From my forthcoming book “Reflections from Jerusalem”
On Yom Kippur we read the heartbreaking saga of the “ten martyred rabbis”.
The Torah teaches that Joseph found his brothers in the Valley of Dotan not far from Shechem. After removing his many-colored cloak, the ten brothers involved in the betrayal lowered Joseph into a pit of snakes and scorpions, before selling him to the Ishmaelites and Midianites as it says, “Yosef followed his brothers and found them at Dotan” (Genesis 37:17).
The “Ten Martyrs” (rabbis cruelly murdered by the Romans), were divinely sentenced to death for the sin of Yosef having been sold 1500 years previously. We weep over the fate that befell these great men and the implications it had for the Jewish People. Yet HaShem’s ways are mysterious, and no one can fathom the thoughts of the Creator, whose gaze encompasses all generations from Adam to the last man on earth.
The Mufti of Yerushalayim spent the years of World War Two in Berlin, with his mentor Hitler. The two entered into an agreement: the Mufti would enroll thousands of Moslems from Bosnia and its related areas into the ranks of the SS. In return, the Germans, after conquering Palestine, would construct a major death camp where the Jews of the Middle East would be sent to their death.
In November 1942, General Rommel was defeated at the battle of El Alamein and the murderous plan was averted.
The site earmarked for the camp was the very same Valley of Dotan cited above.
The death of the Ten Martyrs was an atonement for the sale of Yosef. However, the Mufti and the Germans could never have known that the murder of the Ten Martyrs was sufficient to appease the demands of the quality of Strict Justice, and in our day 2000 years later, calamity was averted in the Valley of Dotan.
The composers of the Yom Kippur liturgy who included the saga of the martyred rabbis did so to teach us that a sin left unrepented is not forgiven even after two millennia. However, the composers could never have known the implications the martyrs’ death would have on the Jewish nation 2000 years later, when the sin was eradicated, and the death camp was not constructed in the Valley of Dotan.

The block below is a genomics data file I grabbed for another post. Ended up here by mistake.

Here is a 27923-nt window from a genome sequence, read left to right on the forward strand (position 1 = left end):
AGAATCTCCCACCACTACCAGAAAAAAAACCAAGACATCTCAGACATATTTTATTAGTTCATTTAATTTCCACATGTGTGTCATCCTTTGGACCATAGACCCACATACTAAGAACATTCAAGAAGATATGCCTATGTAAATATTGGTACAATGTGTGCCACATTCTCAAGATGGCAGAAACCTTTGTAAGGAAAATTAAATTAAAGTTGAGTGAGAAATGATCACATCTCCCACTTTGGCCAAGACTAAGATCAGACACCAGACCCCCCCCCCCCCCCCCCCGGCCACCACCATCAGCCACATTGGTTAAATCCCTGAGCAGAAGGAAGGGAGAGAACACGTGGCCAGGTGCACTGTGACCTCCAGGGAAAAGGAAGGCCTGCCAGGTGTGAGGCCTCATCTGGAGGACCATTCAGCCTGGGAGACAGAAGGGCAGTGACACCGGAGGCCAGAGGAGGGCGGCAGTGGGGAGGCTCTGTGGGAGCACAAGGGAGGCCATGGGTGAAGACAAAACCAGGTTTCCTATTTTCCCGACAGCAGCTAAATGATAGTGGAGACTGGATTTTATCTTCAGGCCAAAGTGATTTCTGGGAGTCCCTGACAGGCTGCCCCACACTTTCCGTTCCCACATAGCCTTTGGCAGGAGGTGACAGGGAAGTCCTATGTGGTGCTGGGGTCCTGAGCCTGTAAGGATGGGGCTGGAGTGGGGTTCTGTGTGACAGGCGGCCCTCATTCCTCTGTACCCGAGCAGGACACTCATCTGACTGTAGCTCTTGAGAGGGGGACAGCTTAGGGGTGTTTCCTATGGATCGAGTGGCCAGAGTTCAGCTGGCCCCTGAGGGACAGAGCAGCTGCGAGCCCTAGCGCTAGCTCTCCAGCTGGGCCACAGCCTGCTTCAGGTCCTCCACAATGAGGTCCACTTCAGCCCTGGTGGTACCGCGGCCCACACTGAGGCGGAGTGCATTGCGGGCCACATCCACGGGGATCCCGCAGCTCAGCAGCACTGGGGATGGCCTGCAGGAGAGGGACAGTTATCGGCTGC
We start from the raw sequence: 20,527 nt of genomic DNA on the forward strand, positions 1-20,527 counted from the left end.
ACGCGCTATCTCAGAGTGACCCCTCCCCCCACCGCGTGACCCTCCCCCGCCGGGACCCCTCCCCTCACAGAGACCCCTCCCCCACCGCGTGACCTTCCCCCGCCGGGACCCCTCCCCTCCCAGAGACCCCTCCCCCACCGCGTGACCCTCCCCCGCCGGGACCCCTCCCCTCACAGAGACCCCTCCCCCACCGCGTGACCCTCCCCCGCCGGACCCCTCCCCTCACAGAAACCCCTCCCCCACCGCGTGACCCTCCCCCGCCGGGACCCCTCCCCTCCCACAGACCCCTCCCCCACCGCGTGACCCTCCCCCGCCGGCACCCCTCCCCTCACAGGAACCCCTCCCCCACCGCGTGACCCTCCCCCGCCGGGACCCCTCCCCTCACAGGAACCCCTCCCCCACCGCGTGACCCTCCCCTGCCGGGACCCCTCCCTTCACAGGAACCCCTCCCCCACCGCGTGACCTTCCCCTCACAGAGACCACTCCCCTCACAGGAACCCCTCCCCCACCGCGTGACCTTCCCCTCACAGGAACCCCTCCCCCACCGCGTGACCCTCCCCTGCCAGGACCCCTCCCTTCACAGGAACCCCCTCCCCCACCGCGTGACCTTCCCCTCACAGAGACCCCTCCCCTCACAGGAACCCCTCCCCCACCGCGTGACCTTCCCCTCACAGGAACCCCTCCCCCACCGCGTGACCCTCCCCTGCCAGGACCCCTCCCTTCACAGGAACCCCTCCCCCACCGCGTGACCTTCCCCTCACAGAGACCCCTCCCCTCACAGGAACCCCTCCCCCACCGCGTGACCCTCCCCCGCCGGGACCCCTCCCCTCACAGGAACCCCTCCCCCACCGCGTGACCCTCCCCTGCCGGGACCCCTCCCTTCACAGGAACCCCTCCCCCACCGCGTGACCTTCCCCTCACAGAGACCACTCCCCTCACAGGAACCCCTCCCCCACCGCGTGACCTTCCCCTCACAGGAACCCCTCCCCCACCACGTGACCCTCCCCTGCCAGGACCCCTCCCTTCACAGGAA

Succot – An allegory
Reb Yisrael and his sons erected their sukkah adjacent to the kitchen door of their palatial home in one of the Five Towns, as they had done for many years in the past.
But this year was different. Reb Yisrael had just learned from his rabbi that one of the reasons for residing temporarily in a sukkah is in case one’s destiny was decided on Rosh HaShana to be expulsion into galut, the departure from the comforts of home into the sukkah could be considered to be that galut.
Reb Yisrael, his wife and children left the warm comforts of their beautiful home and entered the sukkah with the knowledge that by taking up temporary residence therein, they would be absolved of any galut-related sins.
As the family continued to reside in the sukkah, they got so used to the pleasant smell of the schach (branches used to roof the sukkah) and the pretty pictures on the walls and the overhanging decorations, that they decided to remain there even after the chag! Even though they were able to peer into their permanent home with its luxurious amenities, electrical gadgets, and state-of-the-art under-floor heating units, thick hanging drapes, lush carpets and much more, they showed no interest in returning there.
As odd as it may seem, the family became accustomed to the crowded, cold interior of the sukkah. Their relatives and neighbors tried to point out the irrationality of what they were doing, but the very idea that this was galut did little to encourage the family to return home.
When their rabbi came to visit, it was surprising that he encouraged them to remain in the sukkah rather than to return home; because it was in the sukkah that the family felt comfortable and closely knit.
In the meantime, several strangers noticed that the previously brightly-lit home was vacant, and they decided to move in as if it was indeed their own!
Reb Yisrael and his wife and children saw the strangers living in the house; but in veneration for the sukkah, they stubbornly bonded with the thin walls and dried-out schach and refused to leave.
The whole thing was so absurd. To leave such a beautiful home for the feeble, fallible construction of the sukkah, despite the fact that their beautiful home was beckoning them to return, was beyond the understanding of any rational person.
Then came the stones thrown by the local anti-Semites who wanted to rid the neighborhood of this sukkah eyesore. Reb Yisrael and his family dodged them one by one and steadfastly remained in their fragile dwelling, rationalizing these acts as irrelevant nuisances.
Then came the terrible night when one-third of the sukkah was torched by the local bullies.
Reb Yisrael and his family were aware of what was happening, but their minds had become so warped that no amount of reasoning could move them.
To them the sukkah was home and their home was galut.
Eventually the sukkah came crashing down, killing Reb Yisrael and his entire family in their beloved galut!